Wrenford's risk retention is limited to the first $150,000 per loss occurrence and 1 percent of any loss thereafter, up to $25 million in excess of a common policyholder deductible of $25,000. The deductible is separately applied to property damage and business interruption losses. All member companies assume an equal portion of any loss within Wrenford's retention, reflective of each member's equal shareholding. Above the Wrenford retention, reinsurance is secured directly through the Hopewell property reinsurance treaty facility, which includes such recognized reinsurers as Swiss Re, Zurich Re, and Prudential Re. Through this approach, Wrenford meets both the risk transfer and risk sharing tests often applied by the Internal Revenue Service. Therefore, premiums paid to Wrenford are deductible for U.S. and Canadian tax purposes. However, since Wrenford is a non-admitted insurer, U.S. premiums are subject to a 4 percent Federal Excise Tax.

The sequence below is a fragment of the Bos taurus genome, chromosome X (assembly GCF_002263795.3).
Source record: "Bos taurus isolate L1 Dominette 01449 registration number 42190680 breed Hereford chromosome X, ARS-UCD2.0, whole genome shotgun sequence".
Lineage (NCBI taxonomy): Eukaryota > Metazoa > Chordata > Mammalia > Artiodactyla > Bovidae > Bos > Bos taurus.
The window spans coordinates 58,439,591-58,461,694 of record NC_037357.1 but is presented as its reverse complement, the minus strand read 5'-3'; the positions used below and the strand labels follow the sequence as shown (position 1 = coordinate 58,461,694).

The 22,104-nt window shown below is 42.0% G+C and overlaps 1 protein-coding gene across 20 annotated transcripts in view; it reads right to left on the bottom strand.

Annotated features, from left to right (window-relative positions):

Wrenford maintains a relatively low retention level while still enjoying the direct access to reinsurers. Low retention protects shareholders from serious financial consequences in the event of a catastrophic loss or series of losses (Wrenford also purchases stop loss protection from its reinsurers). From the policy-holder perspective, gross premium rates are low, especially if one considers the $25,000 deductible levels and incentives are provided through annual policyholder dividends, which reward policyholders for positive loss experience. Net rates, after dividend, are virtually unmatched by commercial insurers, though on occasion Wrenford policy-holders have been approached by commercial insurers willing to "buy" their property insurance business with artificially reduced rates.